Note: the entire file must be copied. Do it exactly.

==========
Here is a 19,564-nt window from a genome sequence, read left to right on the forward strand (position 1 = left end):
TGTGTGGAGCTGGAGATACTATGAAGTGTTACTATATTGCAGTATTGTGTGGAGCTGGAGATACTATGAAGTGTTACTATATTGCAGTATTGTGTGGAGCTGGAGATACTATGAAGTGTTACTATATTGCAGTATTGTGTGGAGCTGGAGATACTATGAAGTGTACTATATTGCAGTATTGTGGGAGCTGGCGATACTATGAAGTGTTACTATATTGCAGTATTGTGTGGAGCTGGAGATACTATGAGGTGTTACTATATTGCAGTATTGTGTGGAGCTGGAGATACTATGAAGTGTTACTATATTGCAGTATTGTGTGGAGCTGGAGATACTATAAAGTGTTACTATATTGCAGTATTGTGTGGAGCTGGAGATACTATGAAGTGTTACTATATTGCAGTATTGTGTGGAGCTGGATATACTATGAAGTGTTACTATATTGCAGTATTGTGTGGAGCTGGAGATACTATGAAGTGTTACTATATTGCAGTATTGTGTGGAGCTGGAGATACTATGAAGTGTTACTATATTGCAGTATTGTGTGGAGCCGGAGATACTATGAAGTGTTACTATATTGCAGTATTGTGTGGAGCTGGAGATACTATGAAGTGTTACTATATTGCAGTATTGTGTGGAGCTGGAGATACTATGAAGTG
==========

Here is a 19,564-nt window from a genome sequence, read left to right on the forward strand (position 1 = left end):
TGTGTGGAGCTGGAGATACTATGAAGTGTTACTATATTGCAGTATTGTGTGGAGCTGGAGATACTATGAAGTGTTACTATATTGCAGTATTGTGTGGAGCTGGAGATACTATGAAGTGTTACTATATTGCAGTATTGTGTGGAGCTGGAGATACTATGAAGTGTACTATATTGCAGTATTGTGGGAGCTGGCGATACTATGAAGTGTTACTATATTGCAGTATTGTGTGGAGCTGGAGATACTATGAGGTGTTACTATATTGCAGTATTGTGTGGAGCTGGAGATACTATGAAGTGTTACTATATTGCAGTATTGTGTGGAGCTGGAGATACTATAAAGTGTTACTATATTGCAGTATTGTGTGGAGCTGGAGATACTATGAAGTGTTACTATATTGCAGTATTGTGTGGAGCTGGATATACTATGAAGTGTTACTATATTGCAGTATTGTGTGGAGCTGGAGATACTATGAAGTGTTACTATATTGCAGTATTGTGTGGAGCTGGAGATACTATGAAGTGTTACTATATTGCAGTATTGTGTGGAGCCGGAGATACTATGAAGTGTTACTATATTGCAGTATTGTGTGGAGCTGGAGATACTATGAAGTGTTACTATATTGCAGTATTGTGTGGAGCTGGAGATACTATGAAGTG